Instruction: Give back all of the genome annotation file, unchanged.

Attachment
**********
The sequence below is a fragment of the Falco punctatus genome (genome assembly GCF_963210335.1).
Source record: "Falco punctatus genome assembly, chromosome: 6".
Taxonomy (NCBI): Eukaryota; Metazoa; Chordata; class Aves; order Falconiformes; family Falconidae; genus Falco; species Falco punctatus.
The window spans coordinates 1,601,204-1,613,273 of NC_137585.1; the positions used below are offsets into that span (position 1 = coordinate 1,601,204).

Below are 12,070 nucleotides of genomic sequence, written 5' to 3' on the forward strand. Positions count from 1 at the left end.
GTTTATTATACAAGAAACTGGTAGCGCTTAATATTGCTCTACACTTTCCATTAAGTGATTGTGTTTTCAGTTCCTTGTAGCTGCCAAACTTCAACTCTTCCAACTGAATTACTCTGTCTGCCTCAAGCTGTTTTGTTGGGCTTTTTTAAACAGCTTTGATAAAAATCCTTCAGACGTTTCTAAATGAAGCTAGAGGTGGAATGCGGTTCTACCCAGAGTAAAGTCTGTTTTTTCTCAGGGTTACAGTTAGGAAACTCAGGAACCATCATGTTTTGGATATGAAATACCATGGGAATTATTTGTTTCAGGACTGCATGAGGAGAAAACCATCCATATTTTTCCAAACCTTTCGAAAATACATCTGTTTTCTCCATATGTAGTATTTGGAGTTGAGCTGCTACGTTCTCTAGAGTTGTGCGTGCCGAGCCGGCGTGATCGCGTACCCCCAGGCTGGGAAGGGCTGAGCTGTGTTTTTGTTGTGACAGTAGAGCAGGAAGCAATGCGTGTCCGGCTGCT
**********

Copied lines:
The sequence below is a fragment of the Falco punctatus genome (genome assembly GCF_963210335.1).
Source record: "Falco punctatus genome assembly, chromosome: 6".
Taxonomy (NCBI): Eukaryota; Metazoa; Chordata; class Aves; order Falconiformes; family Falconidae; genus Falco; species Falco punctatus.
The window spans coordinates 1,601,204-1,613,273 of NC_137585.1; the positions used below are offsets into that span (position 1 = coordinate 1,601,204).

Below are 12,070 nucleotides of genomic sequence, written 5' to 3' on the forward strand. Positions count from 1 at the left end.
GTTTATTATACAAGAAACTGGTAGCGCTTAATATTGCTCTACACTTTCCATTAAGTGATTGTGTTTTCAGTTCCTTGTAGCTGCCAAACTTCAACTCTTCCAACTGAATTACTCTGTCTGCCTCAAGCTGTTTTGTTGGGCTTTTTTAAACAGCTTTGATAAAAATCCTTCAGACGTTTCTAAATGAAGCTAGAGGTGGAATGCGGTTCTACCCAGAGTAAAGTCTGTTTTTTCTCAGGGTTACAGTTAGGAAACTCAGGAACCATCATGTTTTGGATATGAAATACCATGGGAATTATTTGTTTCAGGACTGCATGAGGAGAAAACCATCCATATTTTTCCAAACCTTTCGAAAATACATCTGTTTTCTCCATATGTAGTATTTGGAGTTGAGCTGCTACGTTCTCTAGAGTTGTGCGTGCCGAGCCGGCGTGATCGCGTACCCCCAGGCTGGGAAGGGCTGAGCTGTGTTTTTGTTGTGACAGTAGAGCAGGAAGCAATGCGTGTCCGGCTGCT